Fairtrade Fortnight 2017 images

Fairtrade Fortnight 2017

Fairtrade Fortnight 2017

The Scottish Fair Trade Forum participated in a very eventful Fairtrade Fortnight this year, including hosting visits from two producers and attending events across Scotland in schools, colleges, churches and many other organisations who are interested in supporting and learning about Fair Trade.

From February 27th to March 4th, producer Bijumon Kurian visited from Plantrich Agritech, an Indian agribusiness which supplies sustainable products such as Fairtrade coffee, tea, cocoa and herbs and spices.

Bijumon had a busy week of events engaging with school pupils, businesses and Fair Trade campaigners. On his first day in Scotland, he attended Montrose Fair Trade Forum AGM where he spoke to Fair Trade campaigners about his Indian Fair Trade products and the work of Plantrich Agritech. The following day he attended the Rotary Breakfast in Edinburgh followed by a meeting with Matthew Algie where they discussed Fairtrade coffee and Bijumon was given a tour around their 'coffee lab'. In the afternoon, Bijumon spoke to students at Strathclyde University about Plantrich Agritech and Fair Trade. This was followed by visits to Glasgow-based businesses Locavore and Greencity Wholefoods. At Locavore, Bijumon discussed the market for Fairtrade spices and coffee in Scotland and at Greencity they spoke about the importance of Fair Trade supply chains.

On Wednesday 1st March, Bijumon attended Stenhouse Primary School in Edinburgh where it was announced by The Minister for International Development and Europe that Scotland had been assessed as a Fair Trade Nation once more. Following this, Bijumon spoke to the Director of Nourish Scotland about implementing sustainability and organic farming. In the evening, Bijumon gave a talk at an event at the One World Shop where Fair Trade Campaigners heard about the great work his business is doing for Fair Trade and the wider work they do to increase education opportunities to children and women in tribal communities in Kerala, India.

Bijumon spoke to pupils at Kinross High School, Speyside High School and Aberlour Primary School over the next two days where he engaged with pupils around the importance of Fair Trade. On Thursday, Bijumon spoke to MSP's and campaigners at the Cross Party Group on Fair Trade. He spoke about how we hopes that Fair Trade will bring about revolutionary changes in India's agriculture now that an increasing number of farmers are joining the Fair Trade and organic movements.

Bijumon's final event was a visit to the Acorn Centre in Inverurie where he did a cooking demonstration using his Fair Trade herbs and spices to bring a taste of Kerala to Scotland.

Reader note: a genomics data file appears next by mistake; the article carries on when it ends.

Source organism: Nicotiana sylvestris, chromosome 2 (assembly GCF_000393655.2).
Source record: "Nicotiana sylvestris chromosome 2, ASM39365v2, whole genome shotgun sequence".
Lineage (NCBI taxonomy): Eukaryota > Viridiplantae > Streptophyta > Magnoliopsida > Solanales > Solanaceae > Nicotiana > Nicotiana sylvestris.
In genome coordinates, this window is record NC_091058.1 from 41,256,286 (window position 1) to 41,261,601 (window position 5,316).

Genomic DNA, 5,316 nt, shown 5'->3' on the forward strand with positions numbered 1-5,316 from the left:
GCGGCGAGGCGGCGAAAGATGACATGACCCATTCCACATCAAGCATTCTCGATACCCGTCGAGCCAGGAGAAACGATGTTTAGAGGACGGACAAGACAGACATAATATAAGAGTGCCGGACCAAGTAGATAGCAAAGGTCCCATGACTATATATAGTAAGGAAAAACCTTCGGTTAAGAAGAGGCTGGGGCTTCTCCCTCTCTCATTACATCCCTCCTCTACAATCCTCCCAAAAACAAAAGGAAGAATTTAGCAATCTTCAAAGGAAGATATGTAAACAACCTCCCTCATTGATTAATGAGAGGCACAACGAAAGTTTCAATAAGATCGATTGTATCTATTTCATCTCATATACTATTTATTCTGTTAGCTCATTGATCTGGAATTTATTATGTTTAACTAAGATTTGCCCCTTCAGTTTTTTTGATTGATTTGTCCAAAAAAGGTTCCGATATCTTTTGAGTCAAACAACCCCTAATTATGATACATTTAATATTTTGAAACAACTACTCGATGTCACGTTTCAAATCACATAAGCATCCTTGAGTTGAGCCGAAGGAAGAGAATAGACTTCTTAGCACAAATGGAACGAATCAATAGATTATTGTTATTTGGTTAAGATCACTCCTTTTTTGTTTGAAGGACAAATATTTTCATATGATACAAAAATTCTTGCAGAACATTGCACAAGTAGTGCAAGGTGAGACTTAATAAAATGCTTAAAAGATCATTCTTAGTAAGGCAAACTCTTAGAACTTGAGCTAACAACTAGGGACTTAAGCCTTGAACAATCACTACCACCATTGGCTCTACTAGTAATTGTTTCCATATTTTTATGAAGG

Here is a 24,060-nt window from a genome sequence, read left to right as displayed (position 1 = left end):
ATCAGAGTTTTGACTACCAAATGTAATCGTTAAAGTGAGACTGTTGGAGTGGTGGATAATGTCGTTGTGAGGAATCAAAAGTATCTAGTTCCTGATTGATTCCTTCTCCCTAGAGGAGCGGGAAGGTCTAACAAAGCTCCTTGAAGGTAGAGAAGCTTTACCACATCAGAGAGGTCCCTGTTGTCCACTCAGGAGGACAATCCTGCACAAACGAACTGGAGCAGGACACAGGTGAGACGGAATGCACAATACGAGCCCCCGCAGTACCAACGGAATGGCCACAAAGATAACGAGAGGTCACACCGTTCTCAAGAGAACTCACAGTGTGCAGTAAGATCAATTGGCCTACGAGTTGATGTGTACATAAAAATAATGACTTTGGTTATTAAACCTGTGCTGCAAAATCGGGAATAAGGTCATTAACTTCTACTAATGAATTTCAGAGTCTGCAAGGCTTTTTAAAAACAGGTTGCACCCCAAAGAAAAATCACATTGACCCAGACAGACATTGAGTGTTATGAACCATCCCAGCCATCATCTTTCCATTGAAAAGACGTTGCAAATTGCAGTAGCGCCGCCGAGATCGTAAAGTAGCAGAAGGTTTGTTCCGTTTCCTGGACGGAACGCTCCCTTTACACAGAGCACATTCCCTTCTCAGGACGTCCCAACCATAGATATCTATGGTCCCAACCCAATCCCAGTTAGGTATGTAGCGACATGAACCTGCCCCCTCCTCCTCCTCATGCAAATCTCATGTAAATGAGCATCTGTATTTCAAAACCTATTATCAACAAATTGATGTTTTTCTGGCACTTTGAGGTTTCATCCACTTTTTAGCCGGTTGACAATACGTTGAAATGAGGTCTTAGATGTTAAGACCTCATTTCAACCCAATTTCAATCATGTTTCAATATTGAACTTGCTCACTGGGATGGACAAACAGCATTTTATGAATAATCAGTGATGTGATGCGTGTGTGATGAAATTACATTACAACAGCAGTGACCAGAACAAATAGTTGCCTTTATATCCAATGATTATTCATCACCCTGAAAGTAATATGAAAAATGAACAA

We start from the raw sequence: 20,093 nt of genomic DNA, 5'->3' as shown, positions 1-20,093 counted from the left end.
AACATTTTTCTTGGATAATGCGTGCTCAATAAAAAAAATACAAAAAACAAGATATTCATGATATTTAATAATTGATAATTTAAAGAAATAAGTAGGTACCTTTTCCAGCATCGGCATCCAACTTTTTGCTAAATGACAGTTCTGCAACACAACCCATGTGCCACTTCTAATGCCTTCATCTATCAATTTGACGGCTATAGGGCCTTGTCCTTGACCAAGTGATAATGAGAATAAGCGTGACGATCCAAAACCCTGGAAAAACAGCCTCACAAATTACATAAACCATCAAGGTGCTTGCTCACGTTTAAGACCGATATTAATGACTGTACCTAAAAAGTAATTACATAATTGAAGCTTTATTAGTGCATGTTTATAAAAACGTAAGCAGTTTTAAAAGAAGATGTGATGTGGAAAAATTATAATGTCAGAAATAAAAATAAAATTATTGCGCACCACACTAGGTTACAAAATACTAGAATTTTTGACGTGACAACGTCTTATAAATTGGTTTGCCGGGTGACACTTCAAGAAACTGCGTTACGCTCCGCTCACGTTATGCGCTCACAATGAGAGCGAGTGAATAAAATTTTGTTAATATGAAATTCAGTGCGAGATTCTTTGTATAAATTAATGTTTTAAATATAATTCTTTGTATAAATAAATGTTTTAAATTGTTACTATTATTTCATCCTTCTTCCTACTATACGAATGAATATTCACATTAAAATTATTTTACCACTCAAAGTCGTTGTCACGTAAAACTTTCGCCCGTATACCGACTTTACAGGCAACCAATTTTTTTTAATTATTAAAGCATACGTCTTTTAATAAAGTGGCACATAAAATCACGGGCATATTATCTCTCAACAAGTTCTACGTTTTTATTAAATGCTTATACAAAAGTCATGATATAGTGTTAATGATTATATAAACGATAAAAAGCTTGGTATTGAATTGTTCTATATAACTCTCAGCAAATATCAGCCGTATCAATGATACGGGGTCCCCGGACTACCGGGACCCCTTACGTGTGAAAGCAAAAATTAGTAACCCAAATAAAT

From March 2nd - 9th, the Forum hosted Lousi Albadawi, a representative of the Oasis Centre in Palestine. Oasis is an organisation that provides support for mentally and physically disabled people in Beit Sahour, Palestine and sells Fair Trade handicrafts.

On her first day with the Forum, Lousi addressed the Cross Party Group on Fair Trade in the Scottish Parliament. She spoke about the difficulties she faces in producing and trading crafts in Palestine and how the Oasis Centre would like to increase their funding and market for their products. She also spoke about personal life, describing what it is like bringing up a family in a refugee camp and living under occupied territory. 

In Renfrewshire, Lousi visited two centres for adults with learning disabilities - Milldale Day Service (Linwood), where she did a craft session with the service users, and Weavers Linn Respite Unit, where she was given an overview of the respite services available. Lousi had good discussions with the staff in both units about assisting people with learning disabilities.

On Thursday, Lousi visited Clyde College, which recently achieved Fairtrade status, for lunch with the Principal, the senior management team and the Fair Trade committee. The lunch was followed by a screen-printing workshop with a lecturer from the Textiles Department. Lousi was able to try screen-printing, discuss materials and techniques, and get advice on the types of products that might sell well in Scotland.

Lousi also spoke at a number of schools across Scotland during her visit. These visits raised awareness of Fair Trade handicrafts as many of the primary school pupils had only learnt about Fairtrade food products and it got the secondary school children thinking about buying Fair Trade as part of their role as global citizens. The primary school children were very interested in how the Oasis Centre makes products, particularly how the paper was recycled and the choice of materials. All of the schools warmly welcomed Lousi, with pupils greeting them at reception and offering tea, coffee and food! The schools clearly appreciated the visits.

Lousi's visit to Scotland and the host of events she attended was successful in raising awareness of how purchasing fairly-traded goods from Palestine can help the Palestinian people directly.